Visiting Northanger Abbey

I’ve read most of Jane Austen’s more well-known works, but have never read Northanger Abbey.  So, when I chance upon a copy very early last year at a used book store, I was inspired to buy it. Many, many books later, I finally took this off the shelf for a long overdue reading.

Visiting Northanger Abbey

This is one of Austen’s most satirical novels, one of two complete works published posthumously, although it is her most youthful work. Besides being a comedy of manners, like most of her more famous works, this rather light-hearted piece serves as a sly commentary on the power of literature, or rather overindulgence of gothic novels, and also a cautionary tale warning young ladies embarking on society against being too naïve.

As seventeen year-old Catherine Morland discovered when she was invited to visit fashionable spa town Bath with her childless neighbours, the Allens. While there, she spent her time visiting newly made friends, like social climber Isabella Thorpe, and going to balls. At first, it seemed that was all she would be doing in her first outing to Georgian society, but as the author intends it, things started to look up:

But when a young lady is to be a heroine, the perverseness of forty surrounding families cannot prevent her. Something must and will happen to throw a hero in her way.

Catherine found herself pursued by Isabella’s brother John Thorpe, a friend of her brother James, from university, and clergyman Henry Tilney. She also befriended the pretty Eleanor Tilney, Henry’s younger sister. Henry captivated her with his view, and shared interest, on novels and knowledge of history and the world.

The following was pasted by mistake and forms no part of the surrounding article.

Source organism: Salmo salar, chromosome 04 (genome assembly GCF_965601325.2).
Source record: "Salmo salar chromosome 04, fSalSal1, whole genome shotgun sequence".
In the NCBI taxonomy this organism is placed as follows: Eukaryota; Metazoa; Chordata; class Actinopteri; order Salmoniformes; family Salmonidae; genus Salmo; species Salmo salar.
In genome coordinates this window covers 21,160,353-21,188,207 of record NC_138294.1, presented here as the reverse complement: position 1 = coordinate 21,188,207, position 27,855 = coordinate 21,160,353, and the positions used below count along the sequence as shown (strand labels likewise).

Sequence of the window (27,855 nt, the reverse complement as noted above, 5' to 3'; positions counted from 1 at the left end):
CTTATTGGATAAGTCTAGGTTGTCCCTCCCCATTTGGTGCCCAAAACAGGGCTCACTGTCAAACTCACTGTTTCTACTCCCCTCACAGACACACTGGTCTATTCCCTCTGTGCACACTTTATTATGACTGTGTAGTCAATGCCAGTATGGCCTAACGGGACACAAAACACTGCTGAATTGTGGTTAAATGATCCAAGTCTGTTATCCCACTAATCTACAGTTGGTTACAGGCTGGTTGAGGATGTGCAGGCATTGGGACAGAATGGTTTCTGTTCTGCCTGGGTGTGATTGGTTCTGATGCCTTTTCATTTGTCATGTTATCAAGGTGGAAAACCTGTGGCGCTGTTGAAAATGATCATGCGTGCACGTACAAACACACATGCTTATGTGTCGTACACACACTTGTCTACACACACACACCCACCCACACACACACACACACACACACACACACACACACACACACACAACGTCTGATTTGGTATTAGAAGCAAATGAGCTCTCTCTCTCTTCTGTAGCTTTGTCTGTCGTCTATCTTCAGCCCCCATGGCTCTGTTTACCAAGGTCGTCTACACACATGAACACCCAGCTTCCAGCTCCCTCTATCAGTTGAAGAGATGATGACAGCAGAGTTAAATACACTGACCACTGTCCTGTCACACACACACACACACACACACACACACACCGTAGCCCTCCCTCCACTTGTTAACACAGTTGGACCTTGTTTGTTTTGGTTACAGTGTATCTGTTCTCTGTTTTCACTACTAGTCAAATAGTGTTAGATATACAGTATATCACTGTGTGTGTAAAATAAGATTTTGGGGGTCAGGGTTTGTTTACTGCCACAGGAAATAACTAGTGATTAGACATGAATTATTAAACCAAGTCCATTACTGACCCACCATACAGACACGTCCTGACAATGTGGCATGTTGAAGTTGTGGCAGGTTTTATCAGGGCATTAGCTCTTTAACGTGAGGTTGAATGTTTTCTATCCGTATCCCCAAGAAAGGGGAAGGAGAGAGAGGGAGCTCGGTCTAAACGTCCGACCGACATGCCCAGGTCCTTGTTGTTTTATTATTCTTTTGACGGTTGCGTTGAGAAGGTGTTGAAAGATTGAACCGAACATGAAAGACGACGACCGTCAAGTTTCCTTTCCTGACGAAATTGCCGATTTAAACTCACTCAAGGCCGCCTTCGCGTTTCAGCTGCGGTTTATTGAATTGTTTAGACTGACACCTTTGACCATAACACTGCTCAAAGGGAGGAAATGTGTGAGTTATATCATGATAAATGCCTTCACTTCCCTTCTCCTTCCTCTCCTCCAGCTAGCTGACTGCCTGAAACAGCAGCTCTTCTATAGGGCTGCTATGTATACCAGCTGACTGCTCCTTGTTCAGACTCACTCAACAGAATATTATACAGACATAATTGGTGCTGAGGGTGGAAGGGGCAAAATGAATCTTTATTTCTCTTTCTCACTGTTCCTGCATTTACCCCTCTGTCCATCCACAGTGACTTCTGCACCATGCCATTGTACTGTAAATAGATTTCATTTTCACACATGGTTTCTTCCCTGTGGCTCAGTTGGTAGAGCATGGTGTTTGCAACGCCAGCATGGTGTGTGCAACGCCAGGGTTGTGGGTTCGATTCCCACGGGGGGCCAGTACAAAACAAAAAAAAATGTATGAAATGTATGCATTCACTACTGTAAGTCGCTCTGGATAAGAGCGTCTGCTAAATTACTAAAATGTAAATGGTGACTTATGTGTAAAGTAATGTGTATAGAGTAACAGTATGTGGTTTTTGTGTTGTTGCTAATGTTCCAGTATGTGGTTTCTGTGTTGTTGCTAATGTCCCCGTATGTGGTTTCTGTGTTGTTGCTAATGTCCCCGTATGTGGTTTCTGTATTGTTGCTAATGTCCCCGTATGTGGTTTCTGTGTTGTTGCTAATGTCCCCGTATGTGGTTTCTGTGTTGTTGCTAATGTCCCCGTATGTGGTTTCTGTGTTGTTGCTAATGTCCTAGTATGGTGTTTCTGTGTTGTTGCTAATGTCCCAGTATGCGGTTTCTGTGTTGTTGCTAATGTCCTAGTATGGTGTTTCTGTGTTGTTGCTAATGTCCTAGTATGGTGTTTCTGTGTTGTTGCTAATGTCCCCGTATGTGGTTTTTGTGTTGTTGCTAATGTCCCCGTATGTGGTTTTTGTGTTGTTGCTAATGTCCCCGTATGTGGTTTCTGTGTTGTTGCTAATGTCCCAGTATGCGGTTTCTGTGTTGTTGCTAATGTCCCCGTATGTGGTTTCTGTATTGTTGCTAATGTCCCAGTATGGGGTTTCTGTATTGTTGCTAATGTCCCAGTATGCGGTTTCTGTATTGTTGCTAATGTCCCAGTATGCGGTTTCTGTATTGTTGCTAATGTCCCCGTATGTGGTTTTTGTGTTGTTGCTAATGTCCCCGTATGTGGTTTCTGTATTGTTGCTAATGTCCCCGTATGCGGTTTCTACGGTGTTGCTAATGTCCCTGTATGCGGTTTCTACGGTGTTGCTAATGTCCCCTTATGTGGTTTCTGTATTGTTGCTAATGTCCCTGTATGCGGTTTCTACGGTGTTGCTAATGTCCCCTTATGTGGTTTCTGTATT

Although the Thorpes tried to thwart Catherine’s growing friendship with the Tilney siblings, her sincerity won them over. And through some misrepresentaion by John Thorpe, she gained the admiration of their father, General Tilney, who decided to invite Catherine to visit the family estate, Northanger Abbey. As she had been reading Ann Radcliffe’s gothic novel, The Mysteries of Udolpho, Catherine expects Northanger Abbey to be dark, ancient and full of mystery. Of course, her overactive imagination led her to jump from one wrong fantastical conclusion to another, much to her chagrin.

It was there that she came to see Isabella for who she was and despite suffering a dissapointment in friendship, she was comforted by the Tilneys’ growing affection for her. All this while, she was nurturing a growing love for Henry, and had even dared to hope for marriage. However, when the Tilney patriach sent her away rather rudely, and without explanation, it seemed that their romance was ill-fated. For this is the Regency period after all, and money and social status do figure in the alliance of families and marriages.

But fear not, all’s well that ends well, despite all the Thorpes’ sabotaging and misunderstandings, the lovers were united finally, although this was rather summarily described in the novel.

I hope the movie will be faithful to the spirit of the book, although I’m already captivated by the two main cast. Felicity Jones really fit my image of Catherine Morland, and JJ Field is exactly how I imagine the amicable Henry would be. I’m definitely going to look out for the feature film.

Oh, and if you’re in a fanciful mood, go download the font type dedicated to this great author and have fun with it!

Northanger 2

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